For the greater part of its history, Hamas has pursued a single-minded strategy of jihad against Israel – expressed in the form of terror activities – and extensive Dawa (welfare) work among the Palestinian population, which served to maintain a high level of popularity and legitimacy for the movement, and acted as a cover for its aforementioned terror activities. The Dawa activity mirrored the practice of the Muslim Brotherhood elsewhere in the region, while the practice of political violence was a product of the Palestinian situation. Indeed while the movement is classified as a terrorist organisation by the US, the EU has been careful to separate what it views as the military and political wings of Hamas, only labelling the former (the Izz ad-Din al-Qassam Brigades) as a terrorist organisation.
From 2005, a turn toward political activity took place. There is, however, insufficient evidence, to support a claim that the turn toward politics represented a change in the movement’s strategy. Rather, subsequent events revealed Hamas to be a sophisticated, patient organisation capable of pursuing a multi-tiered strategy combining both politics and violence. Aptly illustrating this is the year and a half that the movement spent following its 2006 electoral success, slowly building up a new, independent paramilitary force in Gaza – the Executive Force – before choosing its moment to strike and establish itself as the sole authority in the Gaza Strip in July 2007.
Over the past two years Hamas has therefore been faced with new challenges. Concerned to break the international isolation imposed upon the PA territories after its election victory in 2006 and on Gaza since the coup, the movement enlisted the support of PR professionals – such as Birzeit University media professor Dr. Nashat Aqtash – with impressive success. Articles by movement leaders, including Ismail Haniyeh, Khaled Meshaal and Ahmed Yussuf have appeared in major publications in Europe and North America. Yussuf achieved the enviable feat of having opinion pieces published in the two leading US newspapers – the Washington Post and the New York Times – on the same day in June 2007.
The articles were characterised by a studied vagueness concerning Hamas’s strategic goal, and a tendency to gloss over unpleasant truths. For example, Yussuf claimed in his New York Times article that Hamas had adhered to an 18 month ceasefire – forgetting to note that during that period, at a time when it was the ruling authority in the PA, Hamas actively supported the launching of attacks on Israel by other Palestinian organisations. Similarly, Ismail Haniyeh, in the Washington Post, spoke ambiguously of ‘serious and fair negotiation’ on the “core 1948 issues, rather than the secondary ones from 1967,” burying Hamas’s strategy in a cloud of vague language – behind which the real intention was still visible, for anyone versed in the terminology of the conflict. More recent PR successes, as reported by several whistle-blowing Palestinian journalists, took place in January 2008, when major western media outlets were successfully duped by staged scenes of darkness organised by the Hamas leadership.
And any understanding of Hamas must also recognise that the movement is said to be internally divided. Ismail Haniyeh and overall movement leader Khaled Meshaal are said to favour a temporary ceasefire, with the possibility for negotiations, while the more dogmatic faction led by Dr Mahmoud al-Zahar and Sayed Siam are said to be opposed. Furthermore Ahmed al-Jabari, who commands the Izz a-Din al-Qassam Brigades in Gaza, is also understood to oppose a ceasefire, which raises the question of whether Hamas would prove able to impose such a decision even on its own men. While advocates of engagement point toward Hamas statements calling for a long-term ‘hudna’ (sometimes translated as ‘ceasefire’) it is important to consider the precise meaning of this term.
A hudna is defined by the Islamic Encyclopaedia (London, 1922) as a “temporary treaty,” lasting a maximum of ten years, preserved or abandoned depending on whether or not it serves the interests of Islam. The model for it is the Hudaybiyya treaty of 628, concluded by Mohammed with the Khuraysh. The treaty was concluded in order to give Mohammed’s forces time to strengthen themselves, and was unilaterally abrogated after three years, when Mohammed’s forces initiated conflict, crushed the Khuraysh and conquered Mecca. Thus, a hudna is neither a truce nor a genuine ceasefire, but is rather a tactical tool to gain a military advantage.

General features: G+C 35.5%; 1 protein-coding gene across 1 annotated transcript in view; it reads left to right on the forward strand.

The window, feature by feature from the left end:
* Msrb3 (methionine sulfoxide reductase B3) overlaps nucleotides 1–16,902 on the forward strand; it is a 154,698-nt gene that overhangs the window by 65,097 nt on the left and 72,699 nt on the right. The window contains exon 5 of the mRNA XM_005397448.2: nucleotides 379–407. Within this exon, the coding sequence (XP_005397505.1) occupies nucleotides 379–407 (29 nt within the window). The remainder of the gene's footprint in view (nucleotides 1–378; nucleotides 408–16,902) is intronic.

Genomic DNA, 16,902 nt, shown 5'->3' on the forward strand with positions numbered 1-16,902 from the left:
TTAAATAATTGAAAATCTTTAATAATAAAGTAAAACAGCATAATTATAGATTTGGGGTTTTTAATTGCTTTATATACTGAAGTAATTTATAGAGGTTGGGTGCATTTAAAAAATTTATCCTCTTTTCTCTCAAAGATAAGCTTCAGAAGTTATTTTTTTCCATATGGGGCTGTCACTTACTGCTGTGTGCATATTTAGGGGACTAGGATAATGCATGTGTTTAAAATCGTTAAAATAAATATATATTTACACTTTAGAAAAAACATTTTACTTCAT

Its efficacy as a tool for the Palestinians, in the eyes of Hamas, was explained by Dr Mahmoud a-Zahar, one of the movement’s leaders in Gaza, on 5 December 2004 in the following terms: “The strategy of Hamas is the liberation of all lands of Palestine. This is a well known strategy. We believe in the liberation of all lands of Palestine, as an order from the Koran. As we achieve this reality, we must go through several stages and sustain as few casualties as possible. Yet we will not give up on our goal to return of all of the Palestinian people to all of our land.”
In practice, events in Gaza indicate that far from preparing for real dialogue with Israel, the Hamas ‘statelet’ in Gaza is turning into a brutal and repressive regime. Arms and weaponry are being smuggled in from Egypt at an alarming rate. Just this week, Dr Abu-Osama Abed Al-Ma’ati, Hamas’s representative in Iran, said, “The Dimona attack is a message. That message is that Izz al-Din al-Qassam has renewed the suicide attacks.” Suppression of opposition, of the media, of Christians – all are increasing, as the Hamas rulers confront and predictably fail to meet the challenges associated with governance.
There is much confusion about how to understand Hamas. While there are those who claim that Hamas has gone enough of a way to meet Israel’s requirements, the fact remains that it must be judged by the combination of its words and actions. Hamas is a radical Islamist movement that considers that it is performing sacred work in striving for the destruction of Israel. In this respect, it does not differ from the radical Salafis of al-Qaeda and associated groups, who also have both a revolutionary political programme and a self-proclaimed divine sanction for this programme. Hamas is also a partner in a regional axis centring on Teheran and Damascus which currently regards itself as on the ascent.
Israel has consistently shown a willingness to negotiate with anyone who genuinely wants to make peace with it and can provide Israel with the necessary security guarantees. Given the lessons of Gaza and southern Lebanon, Israel knows that the only workable way forward is having a negotiating partner who can provide genuine acceptance of Israel and deliver on security guarantees. Peace with Egypt and Jordan demonstrate this. Hamas, unfortunately, have not been prepared to approach the discussion table.
It is imperative that we all fully explore the Hamas negotiation option honestly and sensibly. Yet to date, Hamas remains committed to Israel’s destruction, and Israel cannot afford to ignore this harsh reality. Is negotiating now with Hamas a risk worth taking? As yet the answer is no. The ball is in Hamas’s court.